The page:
Bishop Oyedepo canvass improved food production techniques for Nigeria's food sufficiency

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By Kehinde Akinpelu, Ilorin
The Bishop of Living Faith Church International David Oyedepo has canvassed a paradigm shift in the nation’s quest for a boost in its employment opportunities from paid job to agricultural mechanisation. 
Oyedepo, at the 20th International Conference and 40th Annual General Meeting of Nigerian Institution of Agricultural Engineers, (NIAE)  held at Landmark University, Omu-Aran, Kwara state, said aside agriculture, no vocation or institution could accommodate millions of the unemployed Nigerians. 
According to him, “this university has a vision to restore agrarian revolution in Africa and to restore the dignity of African man. We are endowed with fertile land but have over 400 million hungry graduates seeking for job opportunities that do not exist. 
“The cheapest way to be gainfully engaged is via agriculture. It can’t go into extinction because man must eat to live. There is no day that food will be irrelevant. It is therefore wise and safe now to tackle the impending day of poverty and hunger through mechanised farming.”
The event,  with the theme: ‘Innovations and Technologies For Sustainable Agricultural Mechanisation and Livestock Transformation For Economic Growth’, drew participants from and outside the nation. 
The Keynote Speaker, Engineer Professor Michael Ngadi, an international expert in  Food Quality and Safety,  with particular emphasis on Heat and Mass Transfer Processes in Foods, Hyperspectral imaging, Sensors and Properties of Foods,  said the agric engineers of the modern century played a key role in bringing food to the table of man. 
Decrying the high rate of human population the world over put at about 7.7 billion,  with a tendency to grow into 10 billion in few years time,  Ngadi noted that unless the food capacity is boosted via agricultural mechanisation, man would suffer from famine and quality health conditions. 
The Don while dismissing Nigerian present population growth as the likely cause of unemployment and poverty, said the population of the entire African nations, was equal to the population of China which has one of the finest Gross Domestic Product (GDP), due to innovations in the field of agricultural mechanisation.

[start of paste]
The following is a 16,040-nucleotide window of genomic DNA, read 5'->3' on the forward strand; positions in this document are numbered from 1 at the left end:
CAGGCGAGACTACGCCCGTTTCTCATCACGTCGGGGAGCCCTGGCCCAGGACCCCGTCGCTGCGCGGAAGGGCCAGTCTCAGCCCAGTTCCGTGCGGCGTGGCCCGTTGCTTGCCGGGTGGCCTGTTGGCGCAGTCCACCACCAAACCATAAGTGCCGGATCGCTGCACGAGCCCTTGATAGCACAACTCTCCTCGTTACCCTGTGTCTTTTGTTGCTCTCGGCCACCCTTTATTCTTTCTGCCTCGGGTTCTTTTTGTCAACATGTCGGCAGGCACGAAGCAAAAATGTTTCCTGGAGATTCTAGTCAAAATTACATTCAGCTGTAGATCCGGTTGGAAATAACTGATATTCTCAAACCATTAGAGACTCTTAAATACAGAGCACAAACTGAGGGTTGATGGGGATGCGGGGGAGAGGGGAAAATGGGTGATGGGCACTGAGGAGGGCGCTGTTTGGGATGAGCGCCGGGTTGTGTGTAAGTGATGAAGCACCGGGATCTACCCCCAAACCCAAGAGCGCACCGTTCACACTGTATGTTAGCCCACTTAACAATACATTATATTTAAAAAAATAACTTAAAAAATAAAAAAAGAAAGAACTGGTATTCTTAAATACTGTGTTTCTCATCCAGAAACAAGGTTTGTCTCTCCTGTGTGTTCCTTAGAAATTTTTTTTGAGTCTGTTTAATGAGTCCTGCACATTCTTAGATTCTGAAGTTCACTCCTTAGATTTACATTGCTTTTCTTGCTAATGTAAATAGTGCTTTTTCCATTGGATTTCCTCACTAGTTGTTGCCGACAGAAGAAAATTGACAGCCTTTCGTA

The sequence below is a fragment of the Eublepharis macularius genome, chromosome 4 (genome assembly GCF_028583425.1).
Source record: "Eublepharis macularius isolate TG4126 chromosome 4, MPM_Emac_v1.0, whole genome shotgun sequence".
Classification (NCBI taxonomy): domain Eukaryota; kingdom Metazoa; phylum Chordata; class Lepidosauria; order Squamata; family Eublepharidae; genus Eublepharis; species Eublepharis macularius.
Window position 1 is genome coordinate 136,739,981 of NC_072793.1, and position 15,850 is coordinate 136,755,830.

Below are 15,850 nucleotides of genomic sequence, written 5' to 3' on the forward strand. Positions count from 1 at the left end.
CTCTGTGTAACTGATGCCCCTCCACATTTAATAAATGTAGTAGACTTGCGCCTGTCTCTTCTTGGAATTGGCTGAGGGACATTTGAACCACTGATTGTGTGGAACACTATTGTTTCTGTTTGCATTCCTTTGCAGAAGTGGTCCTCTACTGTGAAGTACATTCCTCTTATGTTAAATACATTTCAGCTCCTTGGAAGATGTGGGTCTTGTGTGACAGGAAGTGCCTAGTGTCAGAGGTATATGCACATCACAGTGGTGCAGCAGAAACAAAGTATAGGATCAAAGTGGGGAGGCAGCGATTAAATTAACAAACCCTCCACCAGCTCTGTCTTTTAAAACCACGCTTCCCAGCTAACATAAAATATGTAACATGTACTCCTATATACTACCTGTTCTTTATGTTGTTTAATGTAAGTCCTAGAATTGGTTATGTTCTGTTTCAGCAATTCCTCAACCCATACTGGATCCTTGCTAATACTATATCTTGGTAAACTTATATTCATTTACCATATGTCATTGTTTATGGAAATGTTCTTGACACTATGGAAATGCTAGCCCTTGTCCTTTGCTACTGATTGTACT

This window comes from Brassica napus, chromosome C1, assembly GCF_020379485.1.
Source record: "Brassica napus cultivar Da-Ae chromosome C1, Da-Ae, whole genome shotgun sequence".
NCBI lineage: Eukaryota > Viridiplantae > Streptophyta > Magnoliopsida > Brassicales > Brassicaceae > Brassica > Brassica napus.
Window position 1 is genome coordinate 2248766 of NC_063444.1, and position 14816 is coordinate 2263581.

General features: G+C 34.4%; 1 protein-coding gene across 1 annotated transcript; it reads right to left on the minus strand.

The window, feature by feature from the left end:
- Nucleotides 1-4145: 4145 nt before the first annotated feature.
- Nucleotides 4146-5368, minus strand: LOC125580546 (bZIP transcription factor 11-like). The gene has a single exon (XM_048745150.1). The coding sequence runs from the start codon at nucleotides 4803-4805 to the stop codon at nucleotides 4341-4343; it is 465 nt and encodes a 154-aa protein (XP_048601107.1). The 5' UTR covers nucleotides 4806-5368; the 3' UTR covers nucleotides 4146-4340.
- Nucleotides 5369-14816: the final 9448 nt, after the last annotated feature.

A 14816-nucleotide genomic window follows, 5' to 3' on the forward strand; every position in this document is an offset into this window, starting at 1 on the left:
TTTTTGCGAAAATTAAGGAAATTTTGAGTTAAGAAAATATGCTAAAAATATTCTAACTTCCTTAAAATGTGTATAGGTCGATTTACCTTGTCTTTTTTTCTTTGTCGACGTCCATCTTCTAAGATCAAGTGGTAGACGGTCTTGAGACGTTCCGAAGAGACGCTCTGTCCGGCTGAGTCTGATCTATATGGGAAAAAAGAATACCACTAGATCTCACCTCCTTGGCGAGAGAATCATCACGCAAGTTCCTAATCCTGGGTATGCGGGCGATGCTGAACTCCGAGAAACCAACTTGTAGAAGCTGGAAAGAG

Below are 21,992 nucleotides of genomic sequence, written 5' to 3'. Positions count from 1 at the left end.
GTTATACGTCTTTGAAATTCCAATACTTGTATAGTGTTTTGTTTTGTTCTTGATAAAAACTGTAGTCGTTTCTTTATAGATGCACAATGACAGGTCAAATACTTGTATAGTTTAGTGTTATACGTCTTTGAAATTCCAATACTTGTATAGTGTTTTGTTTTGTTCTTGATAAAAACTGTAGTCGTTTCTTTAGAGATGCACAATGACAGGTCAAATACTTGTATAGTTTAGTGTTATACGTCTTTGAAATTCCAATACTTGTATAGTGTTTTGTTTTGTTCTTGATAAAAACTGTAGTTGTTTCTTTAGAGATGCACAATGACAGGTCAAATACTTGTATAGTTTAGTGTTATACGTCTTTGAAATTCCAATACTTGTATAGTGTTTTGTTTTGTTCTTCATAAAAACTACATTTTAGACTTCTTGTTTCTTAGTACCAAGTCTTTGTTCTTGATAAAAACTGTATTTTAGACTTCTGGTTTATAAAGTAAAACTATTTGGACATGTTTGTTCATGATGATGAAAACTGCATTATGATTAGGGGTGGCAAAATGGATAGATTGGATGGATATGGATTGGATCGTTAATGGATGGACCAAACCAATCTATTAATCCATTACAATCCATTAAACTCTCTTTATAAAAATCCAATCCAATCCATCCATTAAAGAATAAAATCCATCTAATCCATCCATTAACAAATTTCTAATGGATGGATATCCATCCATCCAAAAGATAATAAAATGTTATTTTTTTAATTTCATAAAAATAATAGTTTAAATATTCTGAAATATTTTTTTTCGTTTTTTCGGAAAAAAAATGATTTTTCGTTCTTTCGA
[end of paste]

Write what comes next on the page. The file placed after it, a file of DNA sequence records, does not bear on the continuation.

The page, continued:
He added, “we have a problem with demographic and climatic change, flooding and erosion. Besides,  80 per cent our produce especially tomatoes are getting wasted because of poor preservation system. In fact,  it is a known fact that at present, Nigeria has the highest rate of food wastages in the world.
“The recent ban of rice importation in Nigeria is good but it must be matched with needed local production, otherwise, we will suffer greatly for food in this country.  We should also note that we will not feed the increasing population with knives and hoes Stone Age Technology.”
Believing that Nigerian agric engineers should design and develop more equipment primarily for local food production and processing, canvassed conducive atmosphere and veritable governmental policies for a private sector driven food production system.
Besides,  he said,  Nigeria should upscale her food  production, processes and practice technologies just as he opined that “a pull and a push” approach needed to be embarked upon in her food innovation strategies. 
The Speaker,  “there is a connect between innovation and the GDP of any nation. Therefore in Nigeria,  it is either we innovate now or die of hunger later. We need improved technologies in tillage facilities and maximize the irrigation practices. We must produce affordable technologies to link farmers with processors and consumers. This has been successfully done by the Hundurians.”
Ngadi who said unlike agric principles which are transferable, innovations are peculiar with the innovators adding that Nigeria with its largest cashew production capacity in the world, could build strong agric technologies around the fruit and its seed. 
In his  opening address at the conference, National President of Nigerian Society of Engineers (NSE), Engineer Adekunle Mokuolu said “the immediate needs of man as it relates to food and fibre production can be met through the commited efforts of  the Agricultural Engineers.”
Mokuolu added, “by way of encouraging our Engineers who are looking forward to building career in in the nation’s Civil Service, the Federal Government has graciously approved enhanced Entry Point Salary for Engineers in the Civil Service,  from Grade Level 8 to Grade Level 9.”
The NSE is an umbrella body for engineering profession both in private and public sectors in the country. 
National Chairman of the NIAF, Engineer Dr S. M. Musa, thanked the members of the Local Organising Committee of the body,  especially the host institution, just as he opined that the theme for the year conference was apt for the Federal Government quests for foods sufficiency in the country. 




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